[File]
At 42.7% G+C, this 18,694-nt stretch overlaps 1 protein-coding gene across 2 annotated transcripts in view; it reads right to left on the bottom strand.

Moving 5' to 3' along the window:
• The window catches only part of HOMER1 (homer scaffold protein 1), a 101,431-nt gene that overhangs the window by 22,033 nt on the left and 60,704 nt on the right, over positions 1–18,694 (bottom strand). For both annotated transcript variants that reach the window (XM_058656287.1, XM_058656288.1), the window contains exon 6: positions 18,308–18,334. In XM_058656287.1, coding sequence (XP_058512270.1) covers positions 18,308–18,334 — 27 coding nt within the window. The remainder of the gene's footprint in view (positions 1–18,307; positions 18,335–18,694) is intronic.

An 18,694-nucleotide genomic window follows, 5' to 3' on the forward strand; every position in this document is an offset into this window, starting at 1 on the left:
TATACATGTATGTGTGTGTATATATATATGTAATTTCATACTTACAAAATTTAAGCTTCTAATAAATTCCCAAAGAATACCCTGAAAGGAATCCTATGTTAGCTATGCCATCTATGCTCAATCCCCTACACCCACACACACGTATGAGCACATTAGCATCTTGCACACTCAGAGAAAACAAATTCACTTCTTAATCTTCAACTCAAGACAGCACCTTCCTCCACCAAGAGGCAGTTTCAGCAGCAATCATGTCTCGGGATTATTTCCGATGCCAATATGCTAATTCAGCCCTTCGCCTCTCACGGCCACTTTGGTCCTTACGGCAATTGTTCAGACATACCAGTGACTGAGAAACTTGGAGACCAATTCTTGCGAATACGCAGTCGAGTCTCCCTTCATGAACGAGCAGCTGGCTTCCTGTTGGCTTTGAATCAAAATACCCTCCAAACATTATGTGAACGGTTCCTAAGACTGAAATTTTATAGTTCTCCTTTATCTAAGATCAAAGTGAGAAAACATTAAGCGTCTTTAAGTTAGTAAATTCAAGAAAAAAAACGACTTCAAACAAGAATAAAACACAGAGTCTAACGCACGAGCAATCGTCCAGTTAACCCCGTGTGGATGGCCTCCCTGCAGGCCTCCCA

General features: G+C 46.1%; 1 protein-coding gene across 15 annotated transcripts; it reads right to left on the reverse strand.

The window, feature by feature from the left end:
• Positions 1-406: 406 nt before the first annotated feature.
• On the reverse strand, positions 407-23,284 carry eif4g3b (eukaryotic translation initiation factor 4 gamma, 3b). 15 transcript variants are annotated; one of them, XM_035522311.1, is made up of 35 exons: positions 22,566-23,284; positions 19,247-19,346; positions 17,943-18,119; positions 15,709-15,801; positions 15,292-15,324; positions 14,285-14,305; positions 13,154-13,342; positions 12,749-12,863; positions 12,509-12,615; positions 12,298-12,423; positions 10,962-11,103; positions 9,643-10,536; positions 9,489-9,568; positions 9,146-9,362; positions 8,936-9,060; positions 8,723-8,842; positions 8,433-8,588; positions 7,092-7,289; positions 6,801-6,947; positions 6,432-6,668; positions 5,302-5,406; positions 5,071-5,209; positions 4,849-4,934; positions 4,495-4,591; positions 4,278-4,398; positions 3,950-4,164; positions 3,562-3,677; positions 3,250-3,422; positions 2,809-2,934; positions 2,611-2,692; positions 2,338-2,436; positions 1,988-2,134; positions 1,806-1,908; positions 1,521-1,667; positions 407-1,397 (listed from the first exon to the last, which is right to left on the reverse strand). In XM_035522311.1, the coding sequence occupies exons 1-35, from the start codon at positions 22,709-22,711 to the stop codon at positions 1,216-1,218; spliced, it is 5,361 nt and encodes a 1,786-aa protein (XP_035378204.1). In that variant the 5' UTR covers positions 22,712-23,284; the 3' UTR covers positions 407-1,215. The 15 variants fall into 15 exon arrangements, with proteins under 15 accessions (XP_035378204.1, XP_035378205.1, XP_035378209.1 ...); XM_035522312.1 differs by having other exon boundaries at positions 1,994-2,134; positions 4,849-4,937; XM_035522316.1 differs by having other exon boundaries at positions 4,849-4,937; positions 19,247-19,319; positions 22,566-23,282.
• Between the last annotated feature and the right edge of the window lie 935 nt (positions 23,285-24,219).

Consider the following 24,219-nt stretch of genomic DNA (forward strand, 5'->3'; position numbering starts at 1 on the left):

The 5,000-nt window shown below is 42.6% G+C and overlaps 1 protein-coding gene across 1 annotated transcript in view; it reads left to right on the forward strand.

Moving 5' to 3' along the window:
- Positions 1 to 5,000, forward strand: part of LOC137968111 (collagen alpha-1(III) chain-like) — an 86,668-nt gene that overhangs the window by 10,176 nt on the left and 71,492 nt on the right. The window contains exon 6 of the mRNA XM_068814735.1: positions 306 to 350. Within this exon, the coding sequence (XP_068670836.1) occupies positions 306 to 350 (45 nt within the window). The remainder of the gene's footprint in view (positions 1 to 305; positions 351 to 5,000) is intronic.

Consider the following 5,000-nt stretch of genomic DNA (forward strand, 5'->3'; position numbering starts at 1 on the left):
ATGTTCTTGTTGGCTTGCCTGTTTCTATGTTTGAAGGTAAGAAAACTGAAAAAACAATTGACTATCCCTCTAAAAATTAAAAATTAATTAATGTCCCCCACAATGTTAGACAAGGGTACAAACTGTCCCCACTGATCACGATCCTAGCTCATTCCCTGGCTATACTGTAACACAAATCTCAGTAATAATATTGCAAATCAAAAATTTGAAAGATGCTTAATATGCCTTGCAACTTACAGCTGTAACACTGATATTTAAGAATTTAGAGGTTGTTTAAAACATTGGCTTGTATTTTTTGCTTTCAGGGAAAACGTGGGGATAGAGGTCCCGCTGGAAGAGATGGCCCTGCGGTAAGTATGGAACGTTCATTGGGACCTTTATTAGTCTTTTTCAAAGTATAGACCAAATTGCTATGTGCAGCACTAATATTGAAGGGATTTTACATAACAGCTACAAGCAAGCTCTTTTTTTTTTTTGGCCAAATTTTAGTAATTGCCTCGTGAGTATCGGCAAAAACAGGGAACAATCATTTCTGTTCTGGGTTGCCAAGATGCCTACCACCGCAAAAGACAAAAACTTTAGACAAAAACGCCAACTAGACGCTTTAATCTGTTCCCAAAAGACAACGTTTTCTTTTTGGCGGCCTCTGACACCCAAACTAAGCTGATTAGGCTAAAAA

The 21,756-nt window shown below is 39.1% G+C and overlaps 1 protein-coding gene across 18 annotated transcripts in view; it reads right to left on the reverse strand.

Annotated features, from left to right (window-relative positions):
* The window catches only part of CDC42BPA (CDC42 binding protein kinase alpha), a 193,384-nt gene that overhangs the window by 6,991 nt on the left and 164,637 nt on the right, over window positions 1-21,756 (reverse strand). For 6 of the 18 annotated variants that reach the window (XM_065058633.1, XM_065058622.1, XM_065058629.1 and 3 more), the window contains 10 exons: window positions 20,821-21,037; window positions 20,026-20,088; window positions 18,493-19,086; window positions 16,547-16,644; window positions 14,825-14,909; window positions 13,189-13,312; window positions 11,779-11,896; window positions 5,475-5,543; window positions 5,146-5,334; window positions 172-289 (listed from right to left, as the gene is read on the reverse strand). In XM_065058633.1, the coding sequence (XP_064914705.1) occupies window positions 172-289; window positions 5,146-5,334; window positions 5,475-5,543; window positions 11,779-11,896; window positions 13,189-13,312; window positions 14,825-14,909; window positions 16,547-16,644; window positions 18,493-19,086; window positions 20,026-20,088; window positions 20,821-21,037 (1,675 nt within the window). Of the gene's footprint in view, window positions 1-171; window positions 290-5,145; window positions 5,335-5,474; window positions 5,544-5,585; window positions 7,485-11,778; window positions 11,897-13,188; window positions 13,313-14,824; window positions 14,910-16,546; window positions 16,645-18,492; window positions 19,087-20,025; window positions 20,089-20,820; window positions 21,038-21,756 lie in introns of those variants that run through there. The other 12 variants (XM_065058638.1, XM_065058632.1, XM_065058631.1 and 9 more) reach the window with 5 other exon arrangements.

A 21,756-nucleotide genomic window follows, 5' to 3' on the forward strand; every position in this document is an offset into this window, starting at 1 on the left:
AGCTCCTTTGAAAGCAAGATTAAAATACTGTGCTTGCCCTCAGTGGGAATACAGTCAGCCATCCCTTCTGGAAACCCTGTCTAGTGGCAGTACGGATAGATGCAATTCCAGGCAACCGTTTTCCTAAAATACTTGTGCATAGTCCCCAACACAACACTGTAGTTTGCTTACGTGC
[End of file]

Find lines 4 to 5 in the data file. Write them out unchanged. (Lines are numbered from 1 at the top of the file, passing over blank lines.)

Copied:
An 18,694-nucleotide genomic window follows, 5' to 3' on the forward strand; every position in this document is an offset into this window, starting at 1 on the left:
TATACATGTATGTGTGTGTATATATATATGTAATTTCATACTTACAAAATTTAAGCTTCTAATAAATTCCCAAAGAATACCCTGAAAGGAATCCTATGTTAGCTATGCCATCTATGCTCAATCCCCTACACCCACACACACGTATGAGCACATTAGCATCTTGCACACTCAGAGAAAACAAATTCACTTCTTAATCTTCAACTCAAGACAGCACCTTCCTCCACCAAGAGGCAGTTTCAGCAGCAATCATGTCTCGGGATTATTTCCGATGCCAATATGCTAATTCAGCCCTTCGCCTCTCACGGCCACTTTGGTCCTTACGGCAATTGTTCAGACATACCAGTGACTGAGAAACTTGGAGACCAATTCTTGCGAATACGCAGTCGAGTCTCCCTTCATGAACGAGCAGCTGGCTTCCTGTTGGCTTTGAATCAAAATACCCTCCAAACATTATGTGAACGGTTCCTAAGACTGAAATTTTATAGTTCTCCTTTATCTAAGATCAAAGTGAGAAAACATTAAGCGTCTTTAAGTTAGTAAATTCAAGAAAAAAAACGACTTCAAACAAGAATAAAACACAGAGTCTAACGCACGAGCAATCGTCCAGTTAACCCCGTGTGGATGGCCTCCCTGCAGGCCTCCCA